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November 28, 2011
Women Should Be Able To Choose Where They Give Birth

For decades, restrictive medical systems worldwide have been under the assumption that they know best when it comes to delivery and labour practices for pregnant women. However, all women with low risk pregnancies should be able to choose where they give birth anywhere in the world and it should be their right as new mothers to be. Non-obstetric unit settings such as home births are not only safe, but offer no significant differences in the odds of adverse events when compared to hospital settings.

First-time mothers who opt for home births are at no more higher risk of adverse outcomes and the overall risk has been proven to be quite low in most home birth settings.

Researchers who recently published a study on say their results "support a policy of offering women with low risk pregnancies a choice of birth setting" and will enable women and their partners to have informed discussions with health professionals about planned place of birth.

"This not only empowers women and their partners, but it also gives the freedom to express their needs and the needs of newborns more effectively than hospital settings," said Doris Hatleva, Doula and practicing Midwife.

Many parents are opting out of hospital births due to often unnecessary procedures such as caesarean section and epidural, or invasive and mandatory protocols for newborns such forceps delivery, antibiotics for the eyes, vitamin K, and toxic environments which many claim pose greater risks to newborns non-obstetric settings.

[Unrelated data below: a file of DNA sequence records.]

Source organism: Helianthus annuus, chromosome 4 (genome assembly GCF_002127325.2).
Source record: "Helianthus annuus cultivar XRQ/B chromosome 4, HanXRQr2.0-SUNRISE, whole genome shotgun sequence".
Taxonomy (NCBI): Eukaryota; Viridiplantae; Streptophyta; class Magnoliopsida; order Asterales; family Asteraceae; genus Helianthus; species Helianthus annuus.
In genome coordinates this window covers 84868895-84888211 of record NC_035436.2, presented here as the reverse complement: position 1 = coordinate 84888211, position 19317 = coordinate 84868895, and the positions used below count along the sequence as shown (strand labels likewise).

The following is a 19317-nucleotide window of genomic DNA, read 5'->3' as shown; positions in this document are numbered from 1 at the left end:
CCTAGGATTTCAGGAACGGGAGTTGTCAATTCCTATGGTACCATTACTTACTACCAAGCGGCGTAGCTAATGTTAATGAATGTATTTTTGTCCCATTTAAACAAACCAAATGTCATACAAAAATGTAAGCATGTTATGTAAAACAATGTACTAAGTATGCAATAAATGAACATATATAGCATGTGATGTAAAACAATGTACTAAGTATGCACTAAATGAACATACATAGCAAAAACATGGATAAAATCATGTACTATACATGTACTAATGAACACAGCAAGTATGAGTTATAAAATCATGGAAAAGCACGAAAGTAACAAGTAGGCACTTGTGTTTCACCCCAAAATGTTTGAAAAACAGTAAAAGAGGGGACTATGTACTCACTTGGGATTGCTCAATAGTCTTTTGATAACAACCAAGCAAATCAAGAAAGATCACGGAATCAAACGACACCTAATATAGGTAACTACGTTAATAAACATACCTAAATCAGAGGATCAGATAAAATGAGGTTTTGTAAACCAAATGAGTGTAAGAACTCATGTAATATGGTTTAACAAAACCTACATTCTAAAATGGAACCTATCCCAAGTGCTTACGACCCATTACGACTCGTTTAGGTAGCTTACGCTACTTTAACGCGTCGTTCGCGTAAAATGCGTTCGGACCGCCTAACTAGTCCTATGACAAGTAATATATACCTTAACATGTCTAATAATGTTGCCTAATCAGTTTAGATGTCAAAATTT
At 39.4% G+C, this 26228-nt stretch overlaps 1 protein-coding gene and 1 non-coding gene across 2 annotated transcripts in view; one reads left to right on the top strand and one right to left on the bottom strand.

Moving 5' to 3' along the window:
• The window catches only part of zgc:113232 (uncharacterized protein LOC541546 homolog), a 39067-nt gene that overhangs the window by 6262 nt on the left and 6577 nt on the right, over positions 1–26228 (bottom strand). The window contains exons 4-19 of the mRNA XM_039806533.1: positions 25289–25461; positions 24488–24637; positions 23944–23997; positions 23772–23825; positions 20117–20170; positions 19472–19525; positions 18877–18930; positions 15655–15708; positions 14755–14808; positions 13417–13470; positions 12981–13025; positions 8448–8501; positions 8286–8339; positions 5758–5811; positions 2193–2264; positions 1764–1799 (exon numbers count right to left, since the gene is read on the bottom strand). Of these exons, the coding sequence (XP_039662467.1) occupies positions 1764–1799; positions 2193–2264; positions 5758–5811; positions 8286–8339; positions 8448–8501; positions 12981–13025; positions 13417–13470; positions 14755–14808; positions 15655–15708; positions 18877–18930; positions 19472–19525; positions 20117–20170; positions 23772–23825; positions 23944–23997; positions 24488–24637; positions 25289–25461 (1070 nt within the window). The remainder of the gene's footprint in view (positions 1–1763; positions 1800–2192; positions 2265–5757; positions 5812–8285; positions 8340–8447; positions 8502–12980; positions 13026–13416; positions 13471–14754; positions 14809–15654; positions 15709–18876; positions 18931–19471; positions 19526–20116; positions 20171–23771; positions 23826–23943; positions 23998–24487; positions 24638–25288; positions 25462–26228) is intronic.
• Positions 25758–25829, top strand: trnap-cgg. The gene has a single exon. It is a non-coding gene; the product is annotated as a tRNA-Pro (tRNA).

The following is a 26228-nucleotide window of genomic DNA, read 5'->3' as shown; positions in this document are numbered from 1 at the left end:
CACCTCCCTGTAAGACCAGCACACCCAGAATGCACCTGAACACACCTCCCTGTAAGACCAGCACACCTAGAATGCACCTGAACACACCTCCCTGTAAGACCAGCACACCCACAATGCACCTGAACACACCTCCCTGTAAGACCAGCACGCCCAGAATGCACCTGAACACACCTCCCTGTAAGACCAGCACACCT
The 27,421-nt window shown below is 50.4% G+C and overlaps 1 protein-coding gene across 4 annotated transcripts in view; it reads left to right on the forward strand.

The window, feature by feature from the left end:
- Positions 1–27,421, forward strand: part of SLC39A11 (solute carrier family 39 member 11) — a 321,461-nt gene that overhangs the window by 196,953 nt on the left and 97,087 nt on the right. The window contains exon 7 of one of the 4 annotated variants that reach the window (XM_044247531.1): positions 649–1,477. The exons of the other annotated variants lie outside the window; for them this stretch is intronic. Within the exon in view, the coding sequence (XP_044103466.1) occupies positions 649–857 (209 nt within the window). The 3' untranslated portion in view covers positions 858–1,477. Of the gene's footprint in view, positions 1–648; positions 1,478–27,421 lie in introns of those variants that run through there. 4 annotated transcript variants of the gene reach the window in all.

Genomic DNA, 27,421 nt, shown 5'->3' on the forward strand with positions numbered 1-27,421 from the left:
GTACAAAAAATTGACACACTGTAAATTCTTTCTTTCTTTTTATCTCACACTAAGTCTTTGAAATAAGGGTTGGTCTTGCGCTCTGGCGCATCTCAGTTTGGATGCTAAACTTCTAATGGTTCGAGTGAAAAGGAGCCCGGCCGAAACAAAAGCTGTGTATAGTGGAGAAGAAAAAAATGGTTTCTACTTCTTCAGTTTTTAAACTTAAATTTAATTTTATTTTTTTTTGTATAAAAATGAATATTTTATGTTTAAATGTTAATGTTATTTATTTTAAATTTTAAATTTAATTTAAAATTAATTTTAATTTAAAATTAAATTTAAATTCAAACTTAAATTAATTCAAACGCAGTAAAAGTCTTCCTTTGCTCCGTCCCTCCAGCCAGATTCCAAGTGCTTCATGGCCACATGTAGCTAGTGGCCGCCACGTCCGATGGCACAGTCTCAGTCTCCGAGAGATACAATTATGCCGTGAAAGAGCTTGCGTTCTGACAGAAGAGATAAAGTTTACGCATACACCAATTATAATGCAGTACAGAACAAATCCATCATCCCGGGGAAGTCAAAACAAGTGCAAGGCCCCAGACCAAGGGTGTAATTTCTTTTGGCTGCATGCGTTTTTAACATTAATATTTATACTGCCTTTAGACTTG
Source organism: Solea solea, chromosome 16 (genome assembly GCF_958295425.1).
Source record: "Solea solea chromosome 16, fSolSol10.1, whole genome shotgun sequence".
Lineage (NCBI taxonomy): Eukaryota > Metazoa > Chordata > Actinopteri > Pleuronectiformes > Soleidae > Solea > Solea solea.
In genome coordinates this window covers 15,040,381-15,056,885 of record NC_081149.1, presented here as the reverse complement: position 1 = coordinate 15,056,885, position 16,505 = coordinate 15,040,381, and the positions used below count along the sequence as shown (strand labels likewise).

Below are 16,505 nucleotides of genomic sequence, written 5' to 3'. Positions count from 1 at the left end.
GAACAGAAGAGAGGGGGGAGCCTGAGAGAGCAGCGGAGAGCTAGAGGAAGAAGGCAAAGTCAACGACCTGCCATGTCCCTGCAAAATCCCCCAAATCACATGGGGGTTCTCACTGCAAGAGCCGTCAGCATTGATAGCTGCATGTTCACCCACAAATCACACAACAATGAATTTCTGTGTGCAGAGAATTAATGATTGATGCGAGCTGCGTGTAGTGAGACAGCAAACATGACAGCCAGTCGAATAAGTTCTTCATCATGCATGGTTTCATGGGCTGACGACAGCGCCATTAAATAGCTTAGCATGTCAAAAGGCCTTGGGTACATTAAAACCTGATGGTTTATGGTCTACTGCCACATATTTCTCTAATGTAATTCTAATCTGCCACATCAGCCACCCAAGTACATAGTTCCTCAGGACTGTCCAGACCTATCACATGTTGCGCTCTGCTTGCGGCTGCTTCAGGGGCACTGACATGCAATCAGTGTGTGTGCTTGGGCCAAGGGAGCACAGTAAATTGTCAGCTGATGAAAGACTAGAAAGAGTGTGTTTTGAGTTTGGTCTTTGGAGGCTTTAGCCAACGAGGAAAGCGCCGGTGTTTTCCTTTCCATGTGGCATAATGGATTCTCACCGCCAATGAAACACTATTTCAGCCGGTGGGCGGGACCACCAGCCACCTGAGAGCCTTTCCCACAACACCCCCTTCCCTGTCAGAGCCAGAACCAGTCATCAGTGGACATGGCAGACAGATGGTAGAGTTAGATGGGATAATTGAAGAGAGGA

The benefits and risks of birth in different settings have been widely debated in recent years, but there is a lack of good quality evidence comparing the risk of rare but serious perinatal adverse outcomes in these settings.

Perinatal refers to the period just before, during or shortly after birth.

So a team led by Professor Peter Brocklehurst from the University of Oxford for the Birthplace in England Collaborative Group set out to compare perinatal outcomes and interventions in labour by planned place of birth.

Planned place of birth included home, freestanding midwifery units, midwife-led units on a hospital site with obstetric services, and obstetric units.

A total of 64,538 single, full term infants born to women with low risk pregnancies were involved in the study. Factors, such as maternal age, ethnic group, body mass index and deprivation score were taken into account.

Overall, the rate of adverse outcomes was low in all birth settings (4.3 per 1,000 births) and there were no significant differences in the odds of an adverse outcome for any of the non-obstetric unit settings compared with obstetric units.

For women giving birth for the first time the risk of an adverse outcomes was no higher midwifery unit settings than hospitals. For women who had given birth before (multiparous women), there were no significant differences in the rate of adverse outcomes between any birth settings.

The results also show that interventions during labour, such as epidural, forceps delivery or caesarean section, were substantially lower in all non-obstetric unit settings.

"These results will enable women and their partners to have informed discussions with health professionals in relation to clinical outcomes and planned place of birth," say the authors. "For policy makers, the results are important to inform decisions about service provision and commissioning."

They add that a cost effectiveness analysis of the different birth settings is currently being carried out, and they suggest that further research on this issue is needed, particularly into the effect of staffing and service configuration on outcomes, and more detailed analysis of transfers from non-obstetric settings.


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